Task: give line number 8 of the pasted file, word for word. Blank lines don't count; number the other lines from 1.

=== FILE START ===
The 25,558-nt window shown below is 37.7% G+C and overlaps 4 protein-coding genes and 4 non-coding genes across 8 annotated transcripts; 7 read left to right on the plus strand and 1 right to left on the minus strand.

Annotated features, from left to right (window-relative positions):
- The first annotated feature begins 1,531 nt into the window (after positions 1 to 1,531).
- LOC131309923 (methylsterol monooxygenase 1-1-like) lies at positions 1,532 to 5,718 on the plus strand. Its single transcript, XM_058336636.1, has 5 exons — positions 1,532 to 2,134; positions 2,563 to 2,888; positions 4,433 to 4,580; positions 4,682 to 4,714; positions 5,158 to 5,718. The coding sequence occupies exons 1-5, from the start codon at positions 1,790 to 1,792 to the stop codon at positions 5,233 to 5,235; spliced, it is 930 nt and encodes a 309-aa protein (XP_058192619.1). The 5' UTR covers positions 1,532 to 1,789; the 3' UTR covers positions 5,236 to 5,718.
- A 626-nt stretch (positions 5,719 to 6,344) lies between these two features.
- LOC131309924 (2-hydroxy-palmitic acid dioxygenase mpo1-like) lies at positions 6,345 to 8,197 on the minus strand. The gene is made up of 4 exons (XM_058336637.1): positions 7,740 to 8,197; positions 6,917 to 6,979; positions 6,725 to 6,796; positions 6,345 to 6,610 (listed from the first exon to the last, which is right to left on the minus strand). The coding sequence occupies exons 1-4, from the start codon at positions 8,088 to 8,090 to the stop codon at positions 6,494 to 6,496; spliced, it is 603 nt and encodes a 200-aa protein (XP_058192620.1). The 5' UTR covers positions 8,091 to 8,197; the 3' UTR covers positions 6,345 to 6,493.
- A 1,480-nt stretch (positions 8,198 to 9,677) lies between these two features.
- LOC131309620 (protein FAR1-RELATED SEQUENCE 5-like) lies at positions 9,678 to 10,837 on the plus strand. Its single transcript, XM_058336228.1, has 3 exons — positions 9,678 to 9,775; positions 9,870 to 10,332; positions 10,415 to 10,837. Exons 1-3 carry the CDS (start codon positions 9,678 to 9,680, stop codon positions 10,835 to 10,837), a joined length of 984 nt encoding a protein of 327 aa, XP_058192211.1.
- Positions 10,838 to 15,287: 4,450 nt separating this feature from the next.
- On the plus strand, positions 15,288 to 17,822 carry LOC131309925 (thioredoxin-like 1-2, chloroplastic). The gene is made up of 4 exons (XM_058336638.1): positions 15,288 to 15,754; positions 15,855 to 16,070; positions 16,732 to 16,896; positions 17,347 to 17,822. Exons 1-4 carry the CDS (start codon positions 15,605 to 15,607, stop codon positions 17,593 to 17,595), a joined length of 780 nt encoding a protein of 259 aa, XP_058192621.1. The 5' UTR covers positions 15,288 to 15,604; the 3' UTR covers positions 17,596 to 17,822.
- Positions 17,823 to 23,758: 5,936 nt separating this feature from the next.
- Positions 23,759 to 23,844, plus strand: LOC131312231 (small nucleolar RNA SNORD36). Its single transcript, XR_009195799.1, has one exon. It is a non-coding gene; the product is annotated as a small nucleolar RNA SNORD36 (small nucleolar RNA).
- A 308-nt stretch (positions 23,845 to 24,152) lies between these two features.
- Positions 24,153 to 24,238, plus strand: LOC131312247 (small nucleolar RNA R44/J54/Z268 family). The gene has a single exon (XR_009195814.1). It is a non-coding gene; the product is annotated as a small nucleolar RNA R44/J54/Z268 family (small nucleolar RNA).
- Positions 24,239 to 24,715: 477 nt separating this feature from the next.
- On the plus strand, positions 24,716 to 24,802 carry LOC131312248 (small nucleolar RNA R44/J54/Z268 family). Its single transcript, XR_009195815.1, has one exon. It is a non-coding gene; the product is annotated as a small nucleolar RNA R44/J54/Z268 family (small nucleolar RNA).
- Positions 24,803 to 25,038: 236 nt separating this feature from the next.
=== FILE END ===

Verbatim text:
- LOC131309620 (protein FAR1-RELATED SEQUENCE 5-like) lies at positions 9,678 to 10,837 on the plus strand. Its single transcript, XM_058336228.1, has 3 exons — positions 9,678 to 9,775; positions 9,870 to 10,332; positions 10,415 to 10,837. Exons 1-3 carry the CDS (start codon positions 9,678 to 9,680, stop codon positions 10,835 to 10,837), a joined length of 984 nt encoding a protein of 327 aa, XP_058192211.1.